John I believe you are correct about the remote ballast. Didn't catch that. I'm still wrestling with the double ended lamp when it come to "U" shaped lamps. I've kinda settled in on the fact that the lamps with an Edison base and the lamps with that "modular" connection are not considered to be double ended.
Yes George, Edison, intermediate, candelabra bases, the 'G' families of CFLs, MR-16 families are all not double ended. The 'U' tube however is; think of it as any bulb (ballasted) having pins, etc on two ends.
The tubular quartz bulbs are also double ended, but they don't have a ballast. LOL!! Wait 'till 2017??
What's there to wrestle with? "U" bulbs use the same ballasts.
I've contended all along that every issue we have regarding these disconnects would be solved the moment Advance Ballasts decides to furnish one with the ballasts. Considering their market share, their choice would become the 'standard' by default.
Though, to be fair, one could meet the disconnect requirement with a simple cord & plug.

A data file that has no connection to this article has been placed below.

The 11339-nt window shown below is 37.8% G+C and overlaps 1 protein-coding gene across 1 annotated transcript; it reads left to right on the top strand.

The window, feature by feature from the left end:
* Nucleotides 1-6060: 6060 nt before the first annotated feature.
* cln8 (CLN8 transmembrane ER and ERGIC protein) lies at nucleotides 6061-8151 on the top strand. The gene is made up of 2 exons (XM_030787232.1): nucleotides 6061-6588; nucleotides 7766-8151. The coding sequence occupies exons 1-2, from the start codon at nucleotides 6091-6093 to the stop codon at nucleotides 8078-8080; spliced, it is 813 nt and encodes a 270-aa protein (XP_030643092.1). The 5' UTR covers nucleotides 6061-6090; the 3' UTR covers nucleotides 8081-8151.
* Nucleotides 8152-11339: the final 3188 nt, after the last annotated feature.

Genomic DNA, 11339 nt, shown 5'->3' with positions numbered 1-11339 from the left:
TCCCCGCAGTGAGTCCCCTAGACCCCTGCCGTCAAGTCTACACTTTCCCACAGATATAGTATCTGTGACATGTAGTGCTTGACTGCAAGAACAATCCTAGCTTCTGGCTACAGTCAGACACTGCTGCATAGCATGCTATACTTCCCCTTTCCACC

The only problem is that the only fixtures I've seen come with a cord & plug had ballasts that could not be replaced.
Remember: the only reason for this disconnect is to allow for changing ballasts without having to kill power to the circuit. If the ballast is contained in the bulb, you 'disconnect' it when you unscrew the bulb.
I think Reno is on the right track. The reality is the industry should have tackled this by now and agreed on a single style of disconnect (plug) for the ballast. Something where the patent has expired. I can understand you have a lot of connector manufacturers and they are all saying "pick me" but it is something NEMA should address. Imagine what the world would be like if they didn't have a standard for 120v 15&20a receptacles and caps.
The worst thing that can happen is for there to be a different plug on every brand of ballast. Most would end up cut off and laying on the floor if they didn't match the receptacle in the luminaire. Then you are back to unscrewing wire nuts and working the wires hot, what the code rule is trying to avoid.
How about a standard receptacle (NEMA 1,2,3 or Europlug) inside the frame where the ballast just plugs in. Then make a standard connector for each of various bulb types and combinations as ballasts are currently made for.
Yeah, multi-voltage ballasts would have a problem with that. Maybe a new multi-voltage receptacle design with a pin for each common voltage category? A 5-pin polarized connector should be sufficient for up to 277. Multi-voltage devices can have pins for supported voltages.
If only one hot line gets wired in the frame, then it would be safe for electronic ballasts to just connect all the voltage pins together, while multi-voltage magnetic ballasts can bring those to the appropriate inductor taps.